Matt Haig - The Humans
- Jay Richardson
- 17 April 2013
Astute, drolly hilarious and beautiful insight into what it is to be human
As Matt Haig acknowledges at the end of this marvellously humane and very funny fifth novel, both The Humans and his writing career originated in a breakdown that became a breakthrough. Recovering from severe panic attacks by reading and crafting narratives, storytelling helped Haig to reconsider what it meant to be a mortal, earthborn bioped.
With shades of The Man Who Fell to Earth, the book's narrator is an advanced alien being who steals the body of Cambridge Professor, Andrew Martin, an eminent mathematician who has just made a critical advance in the understanding of prime numbers. Lest unstable, aggressive humanity acts upon Martin's discovery to advance their civilisation, the imposter is charged with eradicating all proof, along with the professor's wife and troubled teenage son.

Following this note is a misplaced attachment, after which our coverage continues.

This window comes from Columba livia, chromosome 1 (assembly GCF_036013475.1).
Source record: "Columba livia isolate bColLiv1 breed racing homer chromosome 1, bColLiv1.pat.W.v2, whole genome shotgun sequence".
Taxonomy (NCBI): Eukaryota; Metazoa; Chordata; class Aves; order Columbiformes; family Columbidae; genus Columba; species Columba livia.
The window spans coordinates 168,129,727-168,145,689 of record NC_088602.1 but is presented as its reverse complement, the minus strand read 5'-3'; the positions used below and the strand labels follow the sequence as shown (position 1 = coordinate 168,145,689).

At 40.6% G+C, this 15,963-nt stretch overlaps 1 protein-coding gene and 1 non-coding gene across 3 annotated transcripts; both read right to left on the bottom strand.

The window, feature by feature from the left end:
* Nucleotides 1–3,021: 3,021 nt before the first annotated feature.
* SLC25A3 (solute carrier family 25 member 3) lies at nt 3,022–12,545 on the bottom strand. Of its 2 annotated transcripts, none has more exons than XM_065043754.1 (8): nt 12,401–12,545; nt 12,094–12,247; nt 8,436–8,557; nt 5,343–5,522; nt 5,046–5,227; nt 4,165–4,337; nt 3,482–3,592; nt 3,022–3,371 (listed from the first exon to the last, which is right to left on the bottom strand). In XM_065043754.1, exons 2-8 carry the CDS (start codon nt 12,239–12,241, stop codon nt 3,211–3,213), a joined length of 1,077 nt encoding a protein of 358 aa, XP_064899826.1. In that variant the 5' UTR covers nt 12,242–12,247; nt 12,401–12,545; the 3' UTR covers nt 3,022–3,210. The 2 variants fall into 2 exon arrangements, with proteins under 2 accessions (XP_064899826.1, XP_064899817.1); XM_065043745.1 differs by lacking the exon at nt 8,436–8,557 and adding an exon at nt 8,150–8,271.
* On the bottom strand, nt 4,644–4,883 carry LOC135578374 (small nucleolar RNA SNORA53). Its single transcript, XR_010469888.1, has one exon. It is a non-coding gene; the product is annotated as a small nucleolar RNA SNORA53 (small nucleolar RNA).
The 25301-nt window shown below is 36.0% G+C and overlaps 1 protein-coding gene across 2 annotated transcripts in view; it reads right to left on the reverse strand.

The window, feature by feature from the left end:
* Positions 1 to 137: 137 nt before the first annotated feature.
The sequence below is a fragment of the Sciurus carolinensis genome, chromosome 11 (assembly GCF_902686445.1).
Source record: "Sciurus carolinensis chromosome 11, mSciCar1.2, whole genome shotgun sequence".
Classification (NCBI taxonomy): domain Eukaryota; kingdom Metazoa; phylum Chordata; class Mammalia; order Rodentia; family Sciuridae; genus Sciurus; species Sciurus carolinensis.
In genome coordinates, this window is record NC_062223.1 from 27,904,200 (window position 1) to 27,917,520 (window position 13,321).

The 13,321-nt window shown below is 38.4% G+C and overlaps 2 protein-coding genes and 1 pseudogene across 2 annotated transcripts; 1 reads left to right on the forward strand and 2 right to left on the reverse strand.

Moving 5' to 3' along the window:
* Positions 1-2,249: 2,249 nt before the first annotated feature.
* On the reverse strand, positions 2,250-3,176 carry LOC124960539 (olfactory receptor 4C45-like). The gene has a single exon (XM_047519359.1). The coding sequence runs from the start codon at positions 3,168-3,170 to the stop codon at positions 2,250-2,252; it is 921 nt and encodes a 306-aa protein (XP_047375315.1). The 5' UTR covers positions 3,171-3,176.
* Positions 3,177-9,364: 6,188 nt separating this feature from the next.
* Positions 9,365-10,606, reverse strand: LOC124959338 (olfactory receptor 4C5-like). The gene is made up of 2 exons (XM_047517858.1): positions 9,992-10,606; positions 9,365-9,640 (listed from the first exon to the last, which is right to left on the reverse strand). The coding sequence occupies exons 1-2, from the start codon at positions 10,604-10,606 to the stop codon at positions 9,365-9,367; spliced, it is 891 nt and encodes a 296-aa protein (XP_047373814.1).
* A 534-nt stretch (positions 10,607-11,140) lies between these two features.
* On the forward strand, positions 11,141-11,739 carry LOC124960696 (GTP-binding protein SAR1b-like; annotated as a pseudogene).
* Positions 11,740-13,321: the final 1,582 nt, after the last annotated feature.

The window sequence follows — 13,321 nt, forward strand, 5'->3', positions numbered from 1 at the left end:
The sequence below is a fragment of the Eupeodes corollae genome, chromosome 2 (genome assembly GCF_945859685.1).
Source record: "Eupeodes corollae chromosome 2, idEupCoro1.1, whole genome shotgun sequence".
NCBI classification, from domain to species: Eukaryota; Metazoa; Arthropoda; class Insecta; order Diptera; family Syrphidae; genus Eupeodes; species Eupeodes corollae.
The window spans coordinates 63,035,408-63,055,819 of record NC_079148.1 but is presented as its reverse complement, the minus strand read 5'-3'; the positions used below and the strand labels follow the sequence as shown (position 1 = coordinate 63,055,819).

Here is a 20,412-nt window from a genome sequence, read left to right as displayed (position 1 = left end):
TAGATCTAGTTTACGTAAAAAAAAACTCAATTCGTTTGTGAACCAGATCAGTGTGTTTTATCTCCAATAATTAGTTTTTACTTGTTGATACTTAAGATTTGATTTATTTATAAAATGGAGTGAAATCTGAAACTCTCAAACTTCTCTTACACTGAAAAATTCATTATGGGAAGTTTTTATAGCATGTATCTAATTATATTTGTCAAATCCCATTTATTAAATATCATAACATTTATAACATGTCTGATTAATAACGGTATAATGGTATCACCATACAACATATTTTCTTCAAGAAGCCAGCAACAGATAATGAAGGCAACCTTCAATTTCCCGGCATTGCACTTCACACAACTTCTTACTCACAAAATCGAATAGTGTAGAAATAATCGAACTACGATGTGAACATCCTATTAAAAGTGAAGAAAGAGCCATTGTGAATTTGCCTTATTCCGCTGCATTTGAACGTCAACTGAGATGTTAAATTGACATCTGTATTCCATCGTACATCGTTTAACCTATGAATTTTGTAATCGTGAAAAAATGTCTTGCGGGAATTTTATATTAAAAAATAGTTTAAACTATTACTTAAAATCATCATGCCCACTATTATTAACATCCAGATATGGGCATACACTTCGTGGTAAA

Struggling to comprehend such exotic concepts as clothes, death, love, peanut butter sandwiches and Emily Dickinson's poetry, the alien's outsider perspective is perpetually perplexed but astute, drolly hilarious and occasionally beautiful, full of poignant and painful insight into what it is to be human.